Wellesley Road scheme offers traffic chaos for years to come

According to a survey published recently, Wellesley Road in central Croydon is the eighth most congested road in the capital.

Croydon's urban motorway: TfL and the council's latest plans could make things even worse

Croydon’s urban motorway: TfL and the council’s latest plans could make things even worse

Not satisfied with that, Croydon Council’s cabinet of senior councillors, together with Transport for London, seem intent on getting Wellesley Road to the No1 spot.

Their vision of a “greener” road involves the following :

  • Several extra pedestrian crossings, which will inevitably stop trams, buses and other vehicles, causing tailbacks at every junction.
  • Removing of one lane of traffic to create a central reservation
  • Lansdowne Road to be closed to exiting traffic. All vehicles from the area east of Wellesley Road wanting to go south, including from the new 50-storey high-rise buildings, will be forced to come out of Sydenham Road instead, resulting in considerably more traffic on Wellesley Road having to stop for two new pedestrian crossings at the junction with Lansdowne Road.
  • The possibility of north-bound buses from East Croydon Station being re-routed into Dingwall Road, crossing two tram lanes, a bus and vehicle lane, and the heavily used pedestrian crossing on Dingwall Road from George Street to the station.
  • Worst of all is the proposed new car entrance and exit to the Whitgift Centre just north of the underpass exit, south of Lansdowne Road. Cars from the underpass going into the car park would stop buses and other vehicles coming from the George Street junction, causing a serious queues to, and possibly over, the nearby junction.

From the people who brought us the recipe for traffic congestion that is the tram and bus stop log-jam outside East Croydon Station, they have truly surpassed themselves this time.

On Wellesley Road, buses and other vehicles going north from this junction would stop the traffic from underpass wanting to go into the car park. In the weeks before Christmas, this area has always been subject to congestion, but these proposals seem certain to make a bad situation far worse.

All traffic on the surface and from the underpass on the west side, and all vehicles going south on the east side to the underpass would have to stop to enable cars coming out of the car park to cross to the east side of the road to go south.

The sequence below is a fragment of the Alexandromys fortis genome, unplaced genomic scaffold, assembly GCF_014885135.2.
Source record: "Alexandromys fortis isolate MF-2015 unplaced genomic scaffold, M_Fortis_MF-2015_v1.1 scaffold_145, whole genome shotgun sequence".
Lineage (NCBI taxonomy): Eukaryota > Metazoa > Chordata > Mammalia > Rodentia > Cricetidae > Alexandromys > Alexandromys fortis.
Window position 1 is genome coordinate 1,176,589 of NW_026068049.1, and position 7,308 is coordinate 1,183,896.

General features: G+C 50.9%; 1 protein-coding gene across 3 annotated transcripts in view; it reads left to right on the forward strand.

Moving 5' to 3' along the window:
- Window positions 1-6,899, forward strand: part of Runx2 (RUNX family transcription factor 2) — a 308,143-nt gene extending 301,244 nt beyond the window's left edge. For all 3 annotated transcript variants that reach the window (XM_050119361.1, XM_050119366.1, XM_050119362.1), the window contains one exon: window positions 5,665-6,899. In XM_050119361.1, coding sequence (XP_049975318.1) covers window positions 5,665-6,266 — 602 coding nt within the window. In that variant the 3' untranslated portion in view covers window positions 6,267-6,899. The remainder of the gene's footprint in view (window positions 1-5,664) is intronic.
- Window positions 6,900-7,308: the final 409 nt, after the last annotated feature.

As if that was not enough, the geniuses at the council and TfL want to amalgamate the two lanes of traffic from the underpass as they re-emerge at street level to enable the central reservation to be constructed.

All of this, of course, will cost millions of pound of public money, while creating considerable disruption for commuters, shoppers and residents months on end. To what end? The planners claim that they want to “simplify” and “improve” vehicle movement. In all likelihood, as buses and cars sit in traffic jams and tail-backs caused by the revised junctions and new crossings, all that will appear will be the smog of pollution caused by idling engines – right in the centre of an area where Croydon Council aspires to home thousands of new residents.

A reputation for bad traffic congestion is hardly likely to attract out-of-area shoppers to Croydon’s hoped-for £1 billion shopping centre; how the Wellesley Road traffic pipe dreams will fit with the finalised plans for the “Hammersfield” mega-mall from Hammersons and Westfield on the site of the Whitgift Centre remains to be seen.

Another contender for London’s Top 10 most congested roads will be the Cherry Orchard junction with Addiscombe Road.

Landmark building: but soon to be even more cut-off by traffic schemes?

Landmark building: but soon to be even more cut-off by traffic schemes?

According to the East Croydon Masterplan, a dedicated drop-off point on Cherry Orchard Road in a lay-by just north of the junction with Addiscombe Road is to be used for taxi drop-offs  – sited there instead of on Billington Hill – which “will improve the effectiveness” of the present facility.